NASA astronauts aboard the International Space Station (ISS) are experimenting mixing cement, a key ingredient in concrete, outside of Earth’s gravity for the very first time to understand how it hardens under microgravity. When mixed with water, cement forms a crystallized micro-structure that binds everything together as it dries, and is well-suited to life on Mars. If the experiment is successful, this would mean future astronauts could simply make concrete by mixing cement with rocks and dust (or moon dust) on Mars. Read more for a video and additional information.
The experiment is called Microgravity Investigation of Cement Solidification (MICS), and this mission sent to space consisted of eight kits with 120 variations of cement powder and its additives. Each sample included a burst pouch full of water, in which the astronauts ruptured before massaging the liquid into the cement powder sample to mix with a spatula for 90 minutes. These samples were then allowed to dry for various durations and then sent back to Earth for analysis aboard a later ISS return mission.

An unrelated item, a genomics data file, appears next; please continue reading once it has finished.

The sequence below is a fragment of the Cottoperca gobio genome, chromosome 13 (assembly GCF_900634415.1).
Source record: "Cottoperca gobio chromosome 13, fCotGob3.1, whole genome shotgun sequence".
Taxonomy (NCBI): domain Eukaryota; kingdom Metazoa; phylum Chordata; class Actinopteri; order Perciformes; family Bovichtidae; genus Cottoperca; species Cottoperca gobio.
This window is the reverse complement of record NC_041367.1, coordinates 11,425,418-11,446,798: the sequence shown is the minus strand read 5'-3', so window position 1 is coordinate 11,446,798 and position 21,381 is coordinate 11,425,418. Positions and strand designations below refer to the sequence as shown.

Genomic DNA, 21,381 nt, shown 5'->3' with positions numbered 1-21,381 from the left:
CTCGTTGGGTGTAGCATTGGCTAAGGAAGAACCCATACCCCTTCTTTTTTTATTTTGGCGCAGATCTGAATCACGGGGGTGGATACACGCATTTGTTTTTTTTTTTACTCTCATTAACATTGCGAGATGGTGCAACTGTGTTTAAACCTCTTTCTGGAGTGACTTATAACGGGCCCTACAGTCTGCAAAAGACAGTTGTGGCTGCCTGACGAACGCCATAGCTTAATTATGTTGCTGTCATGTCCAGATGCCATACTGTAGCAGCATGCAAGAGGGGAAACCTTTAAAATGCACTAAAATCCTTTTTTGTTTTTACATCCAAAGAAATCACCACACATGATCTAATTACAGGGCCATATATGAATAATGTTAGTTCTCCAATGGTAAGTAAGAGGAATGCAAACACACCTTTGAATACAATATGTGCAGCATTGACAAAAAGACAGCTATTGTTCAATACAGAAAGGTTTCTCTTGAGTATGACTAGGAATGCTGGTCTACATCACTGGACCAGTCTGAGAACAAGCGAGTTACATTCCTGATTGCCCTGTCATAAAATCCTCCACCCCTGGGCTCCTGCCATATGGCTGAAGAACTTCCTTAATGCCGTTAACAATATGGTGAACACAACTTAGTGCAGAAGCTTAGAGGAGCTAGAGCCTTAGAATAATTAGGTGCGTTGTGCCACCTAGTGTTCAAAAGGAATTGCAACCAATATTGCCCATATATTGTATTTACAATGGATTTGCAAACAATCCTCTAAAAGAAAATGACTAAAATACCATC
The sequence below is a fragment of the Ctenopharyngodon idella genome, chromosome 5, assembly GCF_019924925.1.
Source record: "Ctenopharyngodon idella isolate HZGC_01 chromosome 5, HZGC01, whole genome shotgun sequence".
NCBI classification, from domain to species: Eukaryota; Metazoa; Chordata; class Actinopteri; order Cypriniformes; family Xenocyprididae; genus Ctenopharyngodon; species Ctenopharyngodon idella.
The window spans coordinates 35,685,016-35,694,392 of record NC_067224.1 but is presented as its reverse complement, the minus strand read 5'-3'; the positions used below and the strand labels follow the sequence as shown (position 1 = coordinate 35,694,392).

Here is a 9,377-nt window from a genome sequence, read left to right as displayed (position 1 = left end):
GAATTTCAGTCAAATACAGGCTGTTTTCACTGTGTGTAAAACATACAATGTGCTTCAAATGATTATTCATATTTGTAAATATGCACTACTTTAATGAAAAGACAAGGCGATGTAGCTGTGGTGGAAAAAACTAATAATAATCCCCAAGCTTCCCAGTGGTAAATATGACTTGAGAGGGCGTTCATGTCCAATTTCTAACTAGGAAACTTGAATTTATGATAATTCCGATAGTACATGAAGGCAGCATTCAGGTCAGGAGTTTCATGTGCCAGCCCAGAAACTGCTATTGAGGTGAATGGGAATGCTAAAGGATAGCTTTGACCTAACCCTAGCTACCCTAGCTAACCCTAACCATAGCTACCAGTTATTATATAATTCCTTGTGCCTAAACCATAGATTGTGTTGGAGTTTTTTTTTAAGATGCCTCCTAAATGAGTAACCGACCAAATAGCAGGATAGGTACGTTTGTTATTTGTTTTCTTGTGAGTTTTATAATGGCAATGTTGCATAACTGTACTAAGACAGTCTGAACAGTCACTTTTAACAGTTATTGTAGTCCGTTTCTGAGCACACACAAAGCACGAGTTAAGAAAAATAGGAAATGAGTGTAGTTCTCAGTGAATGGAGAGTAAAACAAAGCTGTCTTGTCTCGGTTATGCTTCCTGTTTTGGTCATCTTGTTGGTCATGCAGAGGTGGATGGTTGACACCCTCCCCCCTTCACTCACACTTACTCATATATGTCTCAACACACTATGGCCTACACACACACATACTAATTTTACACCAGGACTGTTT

“On missions to the Moon and Mars, humans and equipment will need to be protected from extreme temperatures and radiation, and the only way to do that is by building infrastructures on these extraterrestrial environments. One idea is building with a concrete-like material in space. Concrete is very sturdy and provides better protection than many materials,” said Aleksandra Radlinska, Penn State civil engineer and principal investigator of the new study in the journal Frontiers in Materials.